Are you stacking up with industry averages?

Bounce Rate like Boomerangs

Bounce rate is like a boomerang. It’s the measurement of people throwing themselves out there to visit a webpage and how long they stick around before leaving and returning back to a search engine.

There’s really no such thing as a “normal” or “perfect” bounce rate. It’s a tricky measurement to interpret and isn’t always telling of the performance of your website.

But the question still remains: Is the bounce rate for my website good or bad? One way to gauge this is to compare your data to the bounce rates of other websites in your industry. This can help give you an idea of if you’re in a healthy range, if you’re doing better than average, or if you need to work on improving your website’s bounce rate.

Hold up…what exactly is bounce rate?

For those of you who are unfamiliar with the term or would just like some clarity on what it actually means, bounce rate is one measurement that helps describe how visitors interact on a website.

Google Analytics can be used to inform you of your website’s bounce rate and defines the statistic as “the percentage of single-page sessions.” In other words, bounce rate is calculated by dividing the number of sessions in which the visitor only viewed one page of your site before leaving it by the total number of sessions initiated on your site.

How does my website’s bounce rate compare to others in the industry?

Generally speaking, high bounce rates are bad and you want to aim to lower them, but we can’t be so quick to categorize high percentages as bad either. You have to take the circumstances that are causing your site to have a high bounce rate into consideration.

For example, on the one hand a web page might be set up so well that visitors find the information they need quickly on the first page they land on and then exit the site. While these quick exits inflate your bounce rate there’s nothing to be too upset about if your visitors are leaving the site satisfied.Other times visitors might leave your site after viewing just one page because the content is misleading and the website is difficult to use, resulting in a high bounce rate for a negative reason.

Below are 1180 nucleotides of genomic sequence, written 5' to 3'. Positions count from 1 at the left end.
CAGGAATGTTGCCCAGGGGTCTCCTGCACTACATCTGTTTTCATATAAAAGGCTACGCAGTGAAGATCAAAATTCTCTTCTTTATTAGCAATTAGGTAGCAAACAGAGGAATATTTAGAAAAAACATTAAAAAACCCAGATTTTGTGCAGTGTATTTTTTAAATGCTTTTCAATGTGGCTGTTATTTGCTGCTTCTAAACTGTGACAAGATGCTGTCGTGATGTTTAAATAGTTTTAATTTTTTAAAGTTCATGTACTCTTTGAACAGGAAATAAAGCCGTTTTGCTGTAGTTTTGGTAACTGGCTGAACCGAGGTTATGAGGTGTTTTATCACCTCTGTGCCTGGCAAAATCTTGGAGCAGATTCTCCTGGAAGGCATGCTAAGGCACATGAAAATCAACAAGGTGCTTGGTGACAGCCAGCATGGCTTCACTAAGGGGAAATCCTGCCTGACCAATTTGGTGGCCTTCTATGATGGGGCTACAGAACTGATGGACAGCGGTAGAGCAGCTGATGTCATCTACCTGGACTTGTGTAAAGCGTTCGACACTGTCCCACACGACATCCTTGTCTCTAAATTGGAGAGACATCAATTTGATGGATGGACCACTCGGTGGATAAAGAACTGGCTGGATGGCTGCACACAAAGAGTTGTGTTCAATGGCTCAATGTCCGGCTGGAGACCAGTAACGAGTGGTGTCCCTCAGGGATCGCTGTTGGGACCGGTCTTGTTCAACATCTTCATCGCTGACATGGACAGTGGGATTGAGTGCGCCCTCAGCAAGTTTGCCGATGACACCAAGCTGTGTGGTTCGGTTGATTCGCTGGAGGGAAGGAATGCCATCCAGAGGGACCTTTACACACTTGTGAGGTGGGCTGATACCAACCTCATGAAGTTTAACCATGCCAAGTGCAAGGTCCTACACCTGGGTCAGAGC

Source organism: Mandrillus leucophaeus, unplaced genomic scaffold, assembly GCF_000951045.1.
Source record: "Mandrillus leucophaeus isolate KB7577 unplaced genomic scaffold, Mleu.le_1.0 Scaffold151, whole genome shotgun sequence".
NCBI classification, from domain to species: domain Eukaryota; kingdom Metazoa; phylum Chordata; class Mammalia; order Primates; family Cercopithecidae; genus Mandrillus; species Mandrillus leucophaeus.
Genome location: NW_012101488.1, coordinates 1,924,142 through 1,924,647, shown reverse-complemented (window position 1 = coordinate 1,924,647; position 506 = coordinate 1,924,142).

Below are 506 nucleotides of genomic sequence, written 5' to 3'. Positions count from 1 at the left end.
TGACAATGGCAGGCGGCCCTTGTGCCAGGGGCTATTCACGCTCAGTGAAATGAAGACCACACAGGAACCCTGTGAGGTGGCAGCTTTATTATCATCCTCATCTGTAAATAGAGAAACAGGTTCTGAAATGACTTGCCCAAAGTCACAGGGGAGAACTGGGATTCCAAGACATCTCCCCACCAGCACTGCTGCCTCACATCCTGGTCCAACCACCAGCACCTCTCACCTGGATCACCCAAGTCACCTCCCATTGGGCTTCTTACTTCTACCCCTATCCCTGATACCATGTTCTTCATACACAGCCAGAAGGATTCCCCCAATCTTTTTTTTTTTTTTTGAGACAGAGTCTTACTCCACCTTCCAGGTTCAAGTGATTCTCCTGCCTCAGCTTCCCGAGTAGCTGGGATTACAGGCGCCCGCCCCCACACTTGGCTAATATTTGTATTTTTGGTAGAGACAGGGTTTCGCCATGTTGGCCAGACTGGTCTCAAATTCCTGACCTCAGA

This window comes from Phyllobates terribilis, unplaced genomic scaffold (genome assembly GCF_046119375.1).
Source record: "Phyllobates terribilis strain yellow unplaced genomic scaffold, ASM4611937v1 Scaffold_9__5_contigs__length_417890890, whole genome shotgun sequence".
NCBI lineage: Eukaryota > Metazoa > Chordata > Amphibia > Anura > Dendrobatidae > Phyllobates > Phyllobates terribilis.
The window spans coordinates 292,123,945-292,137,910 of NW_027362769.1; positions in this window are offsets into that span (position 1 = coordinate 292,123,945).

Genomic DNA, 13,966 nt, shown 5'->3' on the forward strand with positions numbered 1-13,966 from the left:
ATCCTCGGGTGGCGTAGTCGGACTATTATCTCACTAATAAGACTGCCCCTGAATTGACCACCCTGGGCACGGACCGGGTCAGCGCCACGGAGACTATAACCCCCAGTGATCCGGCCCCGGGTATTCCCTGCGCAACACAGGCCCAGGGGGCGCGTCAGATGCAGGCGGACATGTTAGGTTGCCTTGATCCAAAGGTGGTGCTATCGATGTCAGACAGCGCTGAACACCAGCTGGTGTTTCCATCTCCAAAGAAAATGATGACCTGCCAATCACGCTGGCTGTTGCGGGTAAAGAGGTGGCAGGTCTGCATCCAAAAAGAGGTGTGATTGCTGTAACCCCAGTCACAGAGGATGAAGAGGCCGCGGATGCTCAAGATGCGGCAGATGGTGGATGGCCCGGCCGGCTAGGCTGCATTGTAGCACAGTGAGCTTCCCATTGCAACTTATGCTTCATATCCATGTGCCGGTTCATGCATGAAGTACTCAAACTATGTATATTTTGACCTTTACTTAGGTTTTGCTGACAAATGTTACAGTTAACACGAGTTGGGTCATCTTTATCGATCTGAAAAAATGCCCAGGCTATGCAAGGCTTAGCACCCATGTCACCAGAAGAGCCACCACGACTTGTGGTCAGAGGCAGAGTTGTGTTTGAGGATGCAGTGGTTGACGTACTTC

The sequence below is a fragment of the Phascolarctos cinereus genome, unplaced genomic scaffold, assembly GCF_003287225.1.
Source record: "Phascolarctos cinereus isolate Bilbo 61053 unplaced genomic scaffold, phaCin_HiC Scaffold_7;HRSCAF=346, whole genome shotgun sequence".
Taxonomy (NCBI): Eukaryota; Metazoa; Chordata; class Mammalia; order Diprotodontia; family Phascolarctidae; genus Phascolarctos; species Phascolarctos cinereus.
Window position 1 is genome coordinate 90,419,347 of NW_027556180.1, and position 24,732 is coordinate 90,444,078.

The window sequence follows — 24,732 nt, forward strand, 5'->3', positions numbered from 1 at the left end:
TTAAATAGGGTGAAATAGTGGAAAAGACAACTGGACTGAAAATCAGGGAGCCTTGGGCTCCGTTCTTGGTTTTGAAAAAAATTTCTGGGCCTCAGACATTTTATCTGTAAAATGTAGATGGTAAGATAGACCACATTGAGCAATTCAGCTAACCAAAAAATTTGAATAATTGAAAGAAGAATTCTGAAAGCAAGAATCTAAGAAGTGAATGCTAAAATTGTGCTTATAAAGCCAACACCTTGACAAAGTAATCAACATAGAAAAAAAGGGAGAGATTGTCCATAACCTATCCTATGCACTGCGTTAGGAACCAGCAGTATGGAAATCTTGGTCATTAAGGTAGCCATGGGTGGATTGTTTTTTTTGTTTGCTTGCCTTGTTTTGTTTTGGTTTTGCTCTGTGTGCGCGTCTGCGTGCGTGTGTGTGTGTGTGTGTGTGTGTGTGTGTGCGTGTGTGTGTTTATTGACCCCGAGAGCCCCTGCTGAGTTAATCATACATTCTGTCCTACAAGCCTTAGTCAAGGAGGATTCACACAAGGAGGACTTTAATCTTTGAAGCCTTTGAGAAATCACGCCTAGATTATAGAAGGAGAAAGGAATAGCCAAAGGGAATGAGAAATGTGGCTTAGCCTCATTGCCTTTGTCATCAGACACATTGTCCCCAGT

Because the true meaning behind your bounce rate might be unclear, one way to know if you’re on track is to see how other websites in your industry perform.

According to the Bounce Rate Demystified infographic created by Kissmetrics, the average bounce rate across all industries in 40.5%. Average bounce rates were then broken down further into six industry categories. Which category does your website fit under? How does your bounce rate compare?

Kissmetrics Bounce Rates

Screenshot of Bounce Rate Demystified infographic from Kissmetrics.

Conversion Voodoo also shared a blog post separating bounce rate for websites into various industries. Here’s a quick summary of the categories and findings:

  • Product Information Pages: 33.03%
  • Lead Generation Sites: 47.38%
  • Web Stores and E-Commerce Sites: 33.9%
  • News and Media Sites: 55.56%
  • Other Types of Sites: 41.13% (This last category is very vague but the wide spectrum of industries included in this category helps to explain why bounce rate varies greatly from 13% to 85%.)

While all of these bounce rate averages seem to be within about 20 percentage points of each other, don’t freak out and jump to conclusions too fast when you realize your bounce rate is upwards of 60%. Remember that these numbers are just averages. Within a few of the categories the maximum bounce rate is higher than 80%! Be sure to check out the full article for a more detailed breakdown of bounce rate in each industry, including the minimum and maximum bounce rates.

Improving Bounce Rate

After comparing your site’s bounce rate with the appropriate industry category you may be thinking it’s time to start improving your number. Here are a few quick tips to get you started on the right path to improving your bounce rate.

Share relevant content and don’t mislead your audience.

One reason people leave a website after only visiting a single page is because the web page they landed on didn’t contain the information they needed. In some cases this is the company’s fault because they advertised the content of the page in a deceptive way. The content on the page needs to match what people expect it to be.

Ensure your site has clear navigation.

Pressing the back button means visitors are leaving your site and therefore increases bounce rate. If I go to a home page to find a business’ contact hours and they’re not listed on the homepage and there’s no “Contact Us” tab in the navigation I could very well just leave the site and try to find the information elsewhere. Don’t hide your information. Be transparent.

Have external links open in a new window.

If you’re going to link to something in another website, keep visitors in your site by making sure the new pages open in a new window or tab in their browser. This keeps visitors from leaving your site when they’re interested in learning more about a specific topic. After they gather the information they need from the external link they can simply close the other tab and return back to your website and continue browsing.

Don’t allow pop-up ads on your site.

They tend to annoy people and cause them to leave your site before even having a chance to explore the content you have to offer. If you want to ask visitors to provide some contact information, present it in an optional format, not as a requirement.

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